I do ordinarily set -Qprec-div -Qprec-sqrt to avoid Intel compiler replacement of division by inversion and multiplication, but this isn't satisfactory on MIC coprocessor, where there is no direct hardware support for IEEE division. I have seen a software vendor perform detailed testing of all their opportunities for invert and multiply to see which ones might cause QA suite failures and which showed significant performance gains.
I agree with Jim about parentheses, so I always set -assume:protect_parens. Steve Lionel seemed to agree as well, as he got protect_parens included in -standard-semantics. gfortran has an equivalent option, which is always set to conform with standards, unless explicitly set otherwise (but gcc/g++ rejected that treatment). It's strange that C and C++ have stricter standards than Fortran but insufficient compiler options to follow the standards in practice.
Sorry for asking slightly off topic question.
I would like to ask you what is the best or maybe the recommended approach to convert large code base from mixed FORTRAN 77/90 to C++ ?
I am thinking about 2 approaches:
1) Translation of FORTRAN 90 module to single C++ translation unit in its own namespace with FORTRAN subroutines converted to C++ global(namespace functions) and module globals which can be represented as a members of anonymous namespace.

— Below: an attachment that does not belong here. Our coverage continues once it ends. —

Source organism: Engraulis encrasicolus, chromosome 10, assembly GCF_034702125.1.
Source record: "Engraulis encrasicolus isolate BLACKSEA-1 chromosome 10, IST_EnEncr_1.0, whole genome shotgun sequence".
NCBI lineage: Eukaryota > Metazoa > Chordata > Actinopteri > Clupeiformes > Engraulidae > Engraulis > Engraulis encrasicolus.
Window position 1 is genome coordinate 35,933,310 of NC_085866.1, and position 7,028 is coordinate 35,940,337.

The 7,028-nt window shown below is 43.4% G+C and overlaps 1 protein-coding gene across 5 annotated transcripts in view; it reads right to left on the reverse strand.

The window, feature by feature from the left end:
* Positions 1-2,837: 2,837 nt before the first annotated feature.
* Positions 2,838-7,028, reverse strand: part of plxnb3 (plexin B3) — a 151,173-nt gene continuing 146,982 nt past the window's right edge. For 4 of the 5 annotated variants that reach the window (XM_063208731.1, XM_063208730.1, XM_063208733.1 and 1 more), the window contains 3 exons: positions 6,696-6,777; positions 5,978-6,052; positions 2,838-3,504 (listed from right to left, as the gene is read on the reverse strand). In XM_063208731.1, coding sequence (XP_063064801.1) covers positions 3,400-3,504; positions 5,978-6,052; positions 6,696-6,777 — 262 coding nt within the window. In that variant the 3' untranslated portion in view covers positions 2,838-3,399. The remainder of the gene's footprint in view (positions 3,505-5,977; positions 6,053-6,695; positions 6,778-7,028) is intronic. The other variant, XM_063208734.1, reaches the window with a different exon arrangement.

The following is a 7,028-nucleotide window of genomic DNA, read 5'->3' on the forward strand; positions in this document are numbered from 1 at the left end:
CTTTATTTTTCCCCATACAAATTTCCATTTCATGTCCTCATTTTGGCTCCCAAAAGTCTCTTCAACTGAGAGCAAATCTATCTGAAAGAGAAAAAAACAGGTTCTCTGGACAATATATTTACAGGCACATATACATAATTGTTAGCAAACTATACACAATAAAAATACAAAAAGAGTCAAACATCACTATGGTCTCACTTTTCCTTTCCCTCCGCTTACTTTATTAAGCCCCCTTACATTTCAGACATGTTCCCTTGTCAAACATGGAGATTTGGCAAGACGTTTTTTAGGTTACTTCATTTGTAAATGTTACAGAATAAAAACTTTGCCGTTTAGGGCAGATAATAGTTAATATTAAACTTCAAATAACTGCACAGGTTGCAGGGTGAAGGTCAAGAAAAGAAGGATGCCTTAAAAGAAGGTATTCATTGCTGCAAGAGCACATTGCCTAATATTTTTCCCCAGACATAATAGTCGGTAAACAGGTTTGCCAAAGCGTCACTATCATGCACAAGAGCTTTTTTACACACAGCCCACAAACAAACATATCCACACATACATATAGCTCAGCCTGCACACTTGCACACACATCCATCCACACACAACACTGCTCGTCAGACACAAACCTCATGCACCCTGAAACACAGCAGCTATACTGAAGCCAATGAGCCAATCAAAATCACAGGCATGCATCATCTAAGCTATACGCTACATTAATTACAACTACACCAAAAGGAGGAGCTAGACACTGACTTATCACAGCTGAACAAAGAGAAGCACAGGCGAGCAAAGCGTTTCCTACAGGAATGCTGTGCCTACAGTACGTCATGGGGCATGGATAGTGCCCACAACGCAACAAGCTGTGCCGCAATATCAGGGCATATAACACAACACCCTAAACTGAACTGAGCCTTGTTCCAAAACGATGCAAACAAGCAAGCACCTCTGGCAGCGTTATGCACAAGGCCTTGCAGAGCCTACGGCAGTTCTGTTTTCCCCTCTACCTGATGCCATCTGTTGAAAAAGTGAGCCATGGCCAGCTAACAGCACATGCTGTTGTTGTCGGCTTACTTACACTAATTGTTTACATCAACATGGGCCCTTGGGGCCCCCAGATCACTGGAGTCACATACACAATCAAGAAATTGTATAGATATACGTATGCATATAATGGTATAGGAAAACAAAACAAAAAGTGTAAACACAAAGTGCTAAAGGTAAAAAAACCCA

2) Trying to create simple OOP design by for example converting FORTRAN subroutine into simple C++ class where subroutine's output argument(s) can be represented as class member variable(s). One of the problem will be a large number of some subroutine's arguments passed to it, additional problem will be issue of global variables representation in C++, but I think this can be handled by using named namespace solely dedicated to globals.
Thank you in advance.
If you didn't catch my tone, I'm not a fan of needless conversions away from Fortran. I also have worked on projects where C++ conversion was done at the expense of performance (and with no advantages in the OOP view), even though it need not be so. It's nearly certain that performance will be lost if it's not considered. I suppose adding some OOP features incrementally in Fortran is more practical.
The projects I've worked on probably started with little F90 and needed less skill to convert mechanically to C++. So, trying to do such a project well is outside the realm of what I've seem.
I know , that you are not a fan of conversions away from Fortran and I agree with you completely, but in one case which I described here: https://software.intel.com/en-us/forums/intel-fortran-compiler-for-linux-and-mac-os-x/topic/623861 the source code exists in printed form only, so I cannot create wrappers in C++ as usually I do with very satisfactory results.
I love springtime. I carve out time so I can plant seeds to get our garden going. Nature gets busy, and everyday life seems to pick up as well. With so much to do, we all look for ways to make life easier, more efficient, and more productive. Software development can have its fair share of menial, time-consuming tasks. I definitely want to fastforward past the tedious so there is more time for fun stuff.